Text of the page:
“In the treatment of neurodegenerative diseases, CB2 agonists have shown promising results, “write the authors based in India. (An” agonist “activates a receptor and causes it to signal, while an antagonist blocks the receptor.)” Experimental evidence suggests that they may be useful. in the treatment of Alzheimer’s disease by reducing inflammation, tau hyperphosphorylation, beta-amyloid aggregation, [and] oxidative stress and improved cognitive function “.
The paper cites numerous examples of selectivity CB2 Agonists developed and tested to treat pain, arthritis, inflammation and other conditions by companies such as GlaxoSmithKline, Glenmark Pharmaceuticals, Corbus Pharmaceuticals and Eli Lilly. So far, however, medical scientists have not been able to translate early-stage clinical trials involving CB2 agonists in viable and clinically effective pharmaceuticals.
Alzheimer’s & Intestinal microbiota
In recent years, the intestinal microbiome has become a fascinating player in human health and disease. Alterations in this system have been associated with a wide range of adverse outcomes, such as obesity, cancer, and (you guessed it) neurodegenerative disorders such as Alzheimer’s and Parkinson’s.
Its interactions with the endocannabinoid system are less frequently addressed in popular accounts of the intestinal microbiome. As a Project CBD explained in a 2020 article, el ECS it serves as a kind of bridge between resident bacteria and the body itself, including the brain, by relaying back and forth signals within this symbiotic and mutually beneficial relationship.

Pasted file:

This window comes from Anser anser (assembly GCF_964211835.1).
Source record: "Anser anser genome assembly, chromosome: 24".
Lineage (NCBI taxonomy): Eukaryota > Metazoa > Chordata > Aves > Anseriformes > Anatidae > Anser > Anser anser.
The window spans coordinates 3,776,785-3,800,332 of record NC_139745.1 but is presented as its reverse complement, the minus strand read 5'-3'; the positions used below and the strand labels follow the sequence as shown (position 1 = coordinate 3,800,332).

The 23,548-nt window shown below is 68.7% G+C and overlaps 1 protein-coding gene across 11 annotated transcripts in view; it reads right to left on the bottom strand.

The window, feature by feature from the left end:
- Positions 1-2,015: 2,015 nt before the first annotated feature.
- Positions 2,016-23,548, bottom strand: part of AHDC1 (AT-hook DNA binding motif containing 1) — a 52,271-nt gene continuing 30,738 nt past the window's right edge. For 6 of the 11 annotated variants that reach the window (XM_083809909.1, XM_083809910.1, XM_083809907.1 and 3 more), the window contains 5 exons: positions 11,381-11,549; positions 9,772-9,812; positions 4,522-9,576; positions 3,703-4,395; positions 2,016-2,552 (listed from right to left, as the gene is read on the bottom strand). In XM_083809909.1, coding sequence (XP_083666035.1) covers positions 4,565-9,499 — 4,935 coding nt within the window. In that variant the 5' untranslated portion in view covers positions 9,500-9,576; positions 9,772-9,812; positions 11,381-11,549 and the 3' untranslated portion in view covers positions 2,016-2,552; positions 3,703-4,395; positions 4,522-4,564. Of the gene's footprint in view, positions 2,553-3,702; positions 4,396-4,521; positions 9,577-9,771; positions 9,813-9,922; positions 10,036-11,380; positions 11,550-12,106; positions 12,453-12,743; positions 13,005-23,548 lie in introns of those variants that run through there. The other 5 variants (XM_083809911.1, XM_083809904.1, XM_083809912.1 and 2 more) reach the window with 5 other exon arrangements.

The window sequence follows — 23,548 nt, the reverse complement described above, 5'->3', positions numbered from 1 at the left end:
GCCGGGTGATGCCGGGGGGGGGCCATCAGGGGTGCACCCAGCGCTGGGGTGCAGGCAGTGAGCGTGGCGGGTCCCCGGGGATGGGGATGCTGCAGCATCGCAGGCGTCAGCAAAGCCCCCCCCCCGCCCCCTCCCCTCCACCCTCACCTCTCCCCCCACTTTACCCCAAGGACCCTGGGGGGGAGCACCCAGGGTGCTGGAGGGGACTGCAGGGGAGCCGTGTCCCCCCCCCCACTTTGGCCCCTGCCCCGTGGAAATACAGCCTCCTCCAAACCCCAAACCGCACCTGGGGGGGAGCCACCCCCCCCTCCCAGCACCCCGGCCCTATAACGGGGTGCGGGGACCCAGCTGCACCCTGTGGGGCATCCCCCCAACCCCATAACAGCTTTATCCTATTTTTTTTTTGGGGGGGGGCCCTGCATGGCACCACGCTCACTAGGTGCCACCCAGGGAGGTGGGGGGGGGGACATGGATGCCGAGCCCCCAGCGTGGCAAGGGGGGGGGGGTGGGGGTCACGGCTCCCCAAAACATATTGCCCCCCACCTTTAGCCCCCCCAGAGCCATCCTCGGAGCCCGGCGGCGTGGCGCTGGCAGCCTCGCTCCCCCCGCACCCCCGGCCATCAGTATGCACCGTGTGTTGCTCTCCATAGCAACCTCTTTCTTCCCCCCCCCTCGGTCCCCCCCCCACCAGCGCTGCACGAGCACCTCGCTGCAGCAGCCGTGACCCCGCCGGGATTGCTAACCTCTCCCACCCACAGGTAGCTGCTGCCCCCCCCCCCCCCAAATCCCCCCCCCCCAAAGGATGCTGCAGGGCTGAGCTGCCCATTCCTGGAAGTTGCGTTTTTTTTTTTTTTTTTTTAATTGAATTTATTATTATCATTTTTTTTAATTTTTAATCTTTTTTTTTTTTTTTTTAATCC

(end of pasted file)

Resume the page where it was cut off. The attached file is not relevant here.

In a recent review in the magazine Life5 , a team of Italian researchers uses this same metaphor to conceptualize how the ECS may be key to mediating the connection between dysbiosis of the intestinal flora and the pathophysiology of Alzheimer’s. Researchers suggest that the two systems that interact may serve as “common denominators” of the disease. “The overlapping roles of the codcannabinoid system and the microbiome … suggest a new approach such as modulation of the microbiota using [the ECS] may offer new therapeutic perspectives for treatment AD”, They conclude.
Nate Seltenrich, a freelance science journalist based in the San Francisco Bay Area, covers a wide range of topics such as environmental health, neuroscience and pharmacology.